“Ready?” asked the robot of his human counterpart, as he slumped back into his seat.

“We’re never coming back to the way things are now. Everyone here will be dead when we complete our mission. I don’t know how to feel about that.”

Unable to show real sympathy, the machine raised a thumb at his partner and said, “At least, you’ll have me.”

“Comforting,” the man retorted. He secured himself to his seat and began yelling out departure orders to the ship’s computers. The main engine hummed to life and the view of Earth’s sun began to slowly shift to a dark, vast, open space. A panel in front of the astronaut lit up with a countdown. He repeated the number to his co-pilot before confirming with the ship’s computers of the hour-long timeline. The spacecraft would maintain its current speed before shifting to a warp drive. At that point, the main computer would take over piloting duties while man and machine prepared for a hundred year voyage in cryostasis.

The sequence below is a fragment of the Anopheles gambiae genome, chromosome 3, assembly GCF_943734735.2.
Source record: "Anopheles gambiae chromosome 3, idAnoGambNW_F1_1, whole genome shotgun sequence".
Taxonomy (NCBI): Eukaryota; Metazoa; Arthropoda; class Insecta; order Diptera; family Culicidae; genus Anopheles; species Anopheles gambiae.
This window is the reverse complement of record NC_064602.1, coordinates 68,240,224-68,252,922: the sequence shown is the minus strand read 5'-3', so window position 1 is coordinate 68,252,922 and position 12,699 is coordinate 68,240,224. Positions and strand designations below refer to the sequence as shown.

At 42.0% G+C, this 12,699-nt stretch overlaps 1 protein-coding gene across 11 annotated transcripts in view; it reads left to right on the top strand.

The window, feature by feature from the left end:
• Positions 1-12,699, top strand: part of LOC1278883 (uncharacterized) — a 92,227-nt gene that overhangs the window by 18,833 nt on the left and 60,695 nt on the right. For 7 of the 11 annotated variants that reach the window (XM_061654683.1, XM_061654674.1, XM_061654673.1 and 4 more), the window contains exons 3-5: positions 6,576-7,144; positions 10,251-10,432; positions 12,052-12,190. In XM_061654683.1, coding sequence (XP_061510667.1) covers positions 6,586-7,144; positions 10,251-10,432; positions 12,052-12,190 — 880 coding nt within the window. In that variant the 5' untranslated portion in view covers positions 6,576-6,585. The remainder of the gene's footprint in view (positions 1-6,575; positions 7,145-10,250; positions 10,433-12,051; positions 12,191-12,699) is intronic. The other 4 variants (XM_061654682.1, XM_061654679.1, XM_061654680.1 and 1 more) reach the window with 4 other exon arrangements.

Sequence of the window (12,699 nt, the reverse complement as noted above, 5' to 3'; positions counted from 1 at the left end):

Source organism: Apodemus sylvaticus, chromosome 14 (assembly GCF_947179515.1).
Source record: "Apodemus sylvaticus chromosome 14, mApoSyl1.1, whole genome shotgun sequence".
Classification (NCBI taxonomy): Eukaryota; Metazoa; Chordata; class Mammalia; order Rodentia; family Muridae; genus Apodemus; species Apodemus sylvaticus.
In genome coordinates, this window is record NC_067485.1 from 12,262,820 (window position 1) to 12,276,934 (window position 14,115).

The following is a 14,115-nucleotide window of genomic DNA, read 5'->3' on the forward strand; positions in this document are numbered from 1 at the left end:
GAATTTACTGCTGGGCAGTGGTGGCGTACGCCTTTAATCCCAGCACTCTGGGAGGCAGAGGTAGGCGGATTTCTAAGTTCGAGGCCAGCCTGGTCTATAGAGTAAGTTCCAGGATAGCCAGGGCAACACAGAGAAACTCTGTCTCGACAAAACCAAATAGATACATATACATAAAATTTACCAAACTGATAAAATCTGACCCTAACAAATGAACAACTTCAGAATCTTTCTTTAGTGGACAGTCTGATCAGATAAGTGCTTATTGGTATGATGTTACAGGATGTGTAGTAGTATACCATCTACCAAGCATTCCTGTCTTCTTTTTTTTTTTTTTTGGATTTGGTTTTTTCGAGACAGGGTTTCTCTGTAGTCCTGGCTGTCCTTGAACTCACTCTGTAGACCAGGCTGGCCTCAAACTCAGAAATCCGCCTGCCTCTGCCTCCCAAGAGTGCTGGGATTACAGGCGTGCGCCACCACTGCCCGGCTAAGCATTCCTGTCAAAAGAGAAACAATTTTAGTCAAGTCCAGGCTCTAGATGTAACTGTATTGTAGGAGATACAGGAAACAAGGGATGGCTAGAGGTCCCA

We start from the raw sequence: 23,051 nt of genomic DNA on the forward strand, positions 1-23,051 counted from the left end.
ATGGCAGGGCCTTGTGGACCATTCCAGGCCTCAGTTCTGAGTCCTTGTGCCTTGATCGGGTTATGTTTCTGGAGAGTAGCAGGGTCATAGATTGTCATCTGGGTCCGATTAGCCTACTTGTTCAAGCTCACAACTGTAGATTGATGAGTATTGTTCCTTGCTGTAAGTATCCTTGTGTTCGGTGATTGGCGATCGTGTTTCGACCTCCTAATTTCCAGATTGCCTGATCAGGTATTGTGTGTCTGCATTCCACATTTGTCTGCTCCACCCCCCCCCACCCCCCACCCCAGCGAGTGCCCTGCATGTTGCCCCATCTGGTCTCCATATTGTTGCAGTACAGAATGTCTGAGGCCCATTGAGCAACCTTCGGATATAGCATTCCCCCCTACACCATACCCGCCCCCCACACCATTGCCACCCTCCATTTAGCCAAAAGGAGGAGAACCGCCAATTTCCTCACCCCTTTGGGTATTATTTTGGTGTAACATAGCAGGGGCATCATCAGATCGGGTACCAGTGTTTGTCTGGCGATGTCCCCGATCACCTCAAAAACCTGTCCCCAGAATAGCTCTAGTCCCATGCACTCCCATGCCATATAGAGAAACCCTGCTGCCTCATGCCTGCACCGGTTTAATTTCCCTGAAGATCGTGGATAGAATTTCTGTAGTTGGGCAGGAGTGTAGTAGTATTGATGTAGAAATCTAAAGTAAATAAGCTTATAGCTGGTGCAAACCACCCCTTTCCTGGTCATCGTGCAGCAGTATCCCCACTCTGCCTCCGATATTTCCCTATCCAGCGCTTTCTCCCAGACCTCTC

Almost a year earlier, and after thousands of years of cosmic silence from the universe, one of the space stations received a very peculiar radio transmission. The recording was played over and over again as the last remaining humans of Earth scrambled to decipher its meaning. The message was clear yet it was difficult for humans to accept. More perplexing than the origin of the transmission, which came from a neighboring dwarf galaxy, was the very clear message. The message was: “Help me.”

Any manned mission that went outside of the solar system was accounted for within each space stations’ databases. The furthest any human traveled was to a satellite colony based on Jupiter’s moon, Ganymede. For a message in a human language to come from outside of the galaxy, it meant the possible discovery of life in the universe. Whether it was alien or human, the decision was made to send out a recovery crew to the point of origin. But, only one ship remained in mankind’s space fleet capable of making the voyage. And only one astronaut was willing to make a trip into the unknown.

science fiction

About the author

Christian Lopez

Father/Writer/Poet/Student of Astronomy